Act III - Act III, Scene 2

Scene II. A Public Place.

[Enter Lucius, with three STRANGERS.]

Who, the Lord Timon? he is my very good friend, and an
honourable gentleman.

We know him for no less, though we are but strangers to him. But
I can tell you one thing, my lord, and which I hear from common
rumours: now Lord Timon's happy hours are done and past, and his
estate shrinks from him.

Fie, no, do not believe it; he cannot want for money.

But believe you this, my lord, that, not long ago, one of his men
was with the Lord Lucullus to borrow so many talents, nay, urged
extremely for't, and showed what necessity belonged to't, and yet
was denied.


I tell you, denied, my lord.

What a strange case was that! now, before the gods, I am
ashamed on't. Denied that honourable man! there was very little
honour showed in't. For my own part, I must needs confess, I have
received some small kindnesses from him, as money, plate, jewels,
and such like trifles, nothing comparing to his; yet, had he
mistook him, and sent to me, I should ne'er have denied his
occasion so many talents.


See, by good hap, yonder's my lord; I have sweat to see
his honour. [To LUCIUS.] My honoured lord!

Servilius! you are kindly met, sir. Fare thee well: commend
me to thy honourable virtuous lord, my very exquisite friend.

May it please your honour, my lord hath sent--

Ha! What has he sent? I am so much endeared to that lord;
he's ever sending: how shall I thank him, thinkest thou? And what
has he sent now?

Has only sent his present occasion now, my lord;
requesting your lordship to supply his instant use with so many

I know his lordship is but merry with me;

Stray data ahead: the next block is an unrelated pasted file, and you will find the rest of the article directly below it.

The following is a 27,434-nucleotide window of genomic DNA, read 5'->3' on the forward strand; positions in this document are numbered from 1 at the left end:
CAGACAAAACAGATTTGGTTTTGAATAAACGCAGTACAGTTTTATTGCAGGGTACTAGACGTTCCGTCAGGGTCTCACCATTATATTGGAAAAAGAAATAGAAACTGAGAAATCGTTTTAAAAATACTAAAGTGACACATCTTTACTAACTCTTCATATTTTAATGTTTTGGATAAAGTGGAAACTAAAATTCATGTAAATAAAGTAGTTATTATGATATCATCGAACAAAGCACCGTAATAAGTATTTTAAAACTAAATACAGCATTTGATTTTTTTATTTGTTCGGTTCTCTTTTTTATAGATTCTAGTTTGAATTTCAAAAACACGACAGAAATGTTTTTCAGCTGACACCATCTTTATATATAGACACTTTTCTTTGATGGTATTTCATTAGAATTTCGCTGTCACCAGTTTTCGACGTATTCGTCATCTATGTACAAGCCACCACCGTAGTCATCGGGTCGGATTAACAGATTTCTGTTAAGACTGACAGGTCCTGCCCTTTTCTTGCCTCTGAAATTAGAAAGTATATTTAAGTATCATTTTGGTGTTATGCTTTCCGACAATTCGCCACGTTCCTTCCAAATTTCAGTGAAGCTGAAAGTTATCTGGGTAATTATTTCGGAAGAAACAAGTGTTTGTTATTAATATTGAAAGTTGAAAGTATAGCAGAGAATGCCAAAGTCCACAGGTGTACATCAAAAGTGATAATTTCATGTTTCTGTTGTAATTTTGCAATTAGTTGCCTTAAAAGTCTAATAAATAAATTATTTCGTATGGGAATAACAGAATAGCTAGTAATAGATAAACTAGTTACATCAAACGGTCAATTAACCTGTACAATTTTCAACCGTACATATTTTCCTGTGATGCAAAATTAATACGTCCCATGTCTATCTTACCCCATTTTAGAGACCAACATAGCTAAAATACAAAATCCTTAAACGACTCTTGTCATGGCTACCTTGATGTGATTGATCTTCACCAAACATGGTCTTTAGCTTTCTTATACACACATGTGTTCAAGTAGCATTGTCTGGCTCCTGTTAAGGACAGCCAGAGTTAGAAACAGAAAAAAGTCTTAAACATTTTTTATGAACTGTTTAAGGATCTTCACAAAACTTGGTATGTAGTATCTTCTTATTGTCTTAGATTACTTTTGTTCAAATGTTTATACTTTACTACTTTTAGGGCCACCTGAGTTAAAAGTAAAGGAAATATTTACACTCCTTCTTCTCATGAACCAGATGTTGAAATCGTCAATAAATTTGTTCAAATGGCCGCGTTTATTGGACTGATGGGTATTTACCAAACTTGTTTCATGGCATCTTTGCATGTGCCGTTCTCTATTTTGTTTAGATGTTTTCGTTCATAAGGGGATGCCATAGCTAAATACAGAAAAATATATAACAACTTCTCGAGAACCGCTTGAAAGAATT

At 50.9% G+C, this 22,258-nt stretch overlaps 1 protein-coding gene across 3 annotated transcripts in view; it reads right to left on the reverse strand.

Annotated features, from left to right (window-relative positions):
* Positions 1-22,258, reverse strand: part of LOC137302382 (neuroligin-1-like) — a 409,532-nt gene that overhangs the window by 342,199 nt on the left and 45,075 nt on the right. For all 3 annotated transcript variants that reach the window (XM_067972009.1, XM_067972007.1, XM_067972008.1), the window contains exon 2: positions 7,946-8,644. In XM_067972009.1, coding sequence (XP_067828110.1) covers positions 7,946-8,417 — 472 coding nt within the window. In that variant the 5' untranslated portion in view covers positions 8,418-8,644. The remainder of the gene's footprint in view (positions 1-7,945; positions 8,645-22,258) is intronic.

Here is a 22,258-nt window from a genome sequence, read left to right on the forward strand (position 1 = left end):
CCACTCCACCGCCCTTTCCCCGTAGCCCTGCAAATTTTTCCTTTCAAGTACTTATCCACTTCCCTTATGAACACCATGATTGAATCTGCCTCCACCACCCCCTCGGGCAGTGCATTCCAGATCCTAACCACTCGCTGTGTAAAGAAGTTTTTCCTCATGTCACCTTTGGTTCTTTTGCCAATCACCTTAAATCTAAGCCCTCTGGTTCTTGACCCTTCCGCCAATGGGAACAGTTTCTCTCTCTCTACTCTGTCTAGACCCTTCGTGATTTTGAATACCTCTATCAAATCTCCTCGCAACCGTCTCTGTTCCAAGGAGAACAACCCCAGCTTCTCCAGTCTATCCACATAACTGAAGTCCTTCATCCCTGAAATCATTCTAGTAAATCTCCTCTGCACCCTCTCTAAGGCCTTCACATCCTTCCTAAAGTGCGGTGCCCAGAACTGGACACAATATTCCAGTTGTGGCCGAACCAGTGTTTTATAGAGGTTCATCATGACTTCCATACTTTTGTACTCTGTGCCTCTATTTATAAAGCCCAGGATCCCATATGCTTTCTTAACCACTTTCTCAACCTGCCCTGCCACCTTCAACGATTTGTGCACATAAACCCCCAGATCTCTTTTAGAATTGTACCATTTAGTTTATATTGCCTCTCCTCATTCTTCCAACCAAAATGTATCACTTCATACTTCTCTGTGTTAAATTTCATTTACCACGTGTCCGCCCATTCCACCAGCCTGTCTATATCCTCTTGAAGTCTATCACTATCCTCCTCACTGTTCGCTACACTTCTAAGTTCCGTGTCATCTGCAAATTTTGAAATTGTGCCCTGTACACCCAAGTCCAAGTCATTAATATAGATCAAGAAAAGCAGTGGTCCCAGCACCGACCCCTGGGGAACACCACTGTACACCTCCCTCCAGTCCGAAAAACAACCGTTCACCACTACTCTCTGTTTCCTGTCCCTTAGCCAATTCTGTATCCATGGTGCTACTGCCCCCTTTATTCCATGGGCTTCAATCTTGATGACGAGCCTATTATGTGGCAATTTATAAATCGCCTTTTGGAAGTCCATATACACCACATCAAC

He cannot want fifty-five hundred talents.

But in the mean time he wants less, my lord.
If his occasion were not virtuous,
I should not urge it half so faithfully.

Dost thou speak seriously, Servilius?

Upon my soul, 'tis true, sir.

What a wicked beast was I to disfurnish myself against such
a good time, when I might ha' shown myself honourable! how
unluckily it happened, that I should purchase the day before for
a little part, and undo a great deal of honour! Servilius, now,
before the gods, I am not able to do; the more beast, I say; I
was sending to use Lord Timon myself, these gentlemen can
witness; but I would not, for the wealth of Athens, I had done it
now. Commend me bountifully to his good lordship; and I hope his
honour will conceive the fairest of me, because I have no power
to be kin: and tell him this from me, I count it one of my
greatest afflictions say, that I cannot pleasure such an
honourable gentleman. Good Servilius, will you befriend me so far
as to use mine own words to him?

Yes, sir, I shall.

I'll look you out a good turn, Servilius.


True, as you said, Timon is shrunk indeed;
And he that's once denied will hardly speed.


Do you observe this, Hostilius?

Ay, too well.

Why, this is the world's soul; and just of the same piece
Is every flatterer's spirit. Who can call him
His friend that dips in the same dish? for, in
My knowing, Timon has been this lord's father,
And kept his credit with his purse,
Supported his estate; nay, Timon's money
Has paid his men their wages: He ne'er drinks
But Timon's silver treads upon his lip;
And yet, O! see the monstrousness of man,
When he looks out in an ungrateful shape,
He does deny him, in respect of his,
What charitable men afford to beggars.

Religion groans at it.

For mine own part,
I never tasted Timon in my life,
Nor came any of his bounties over me
To mark me for his friend; yet I protest,
For his right noble mind, illustrious virtue,
And honourable carriage,
Had his necessity made use of me,
I would have put my wealth into donation,
And the best half should have return'd to him,
So much I love his heart. But, I perceive,
Men must learn now with pity to dispense;
For policy sits above conscience.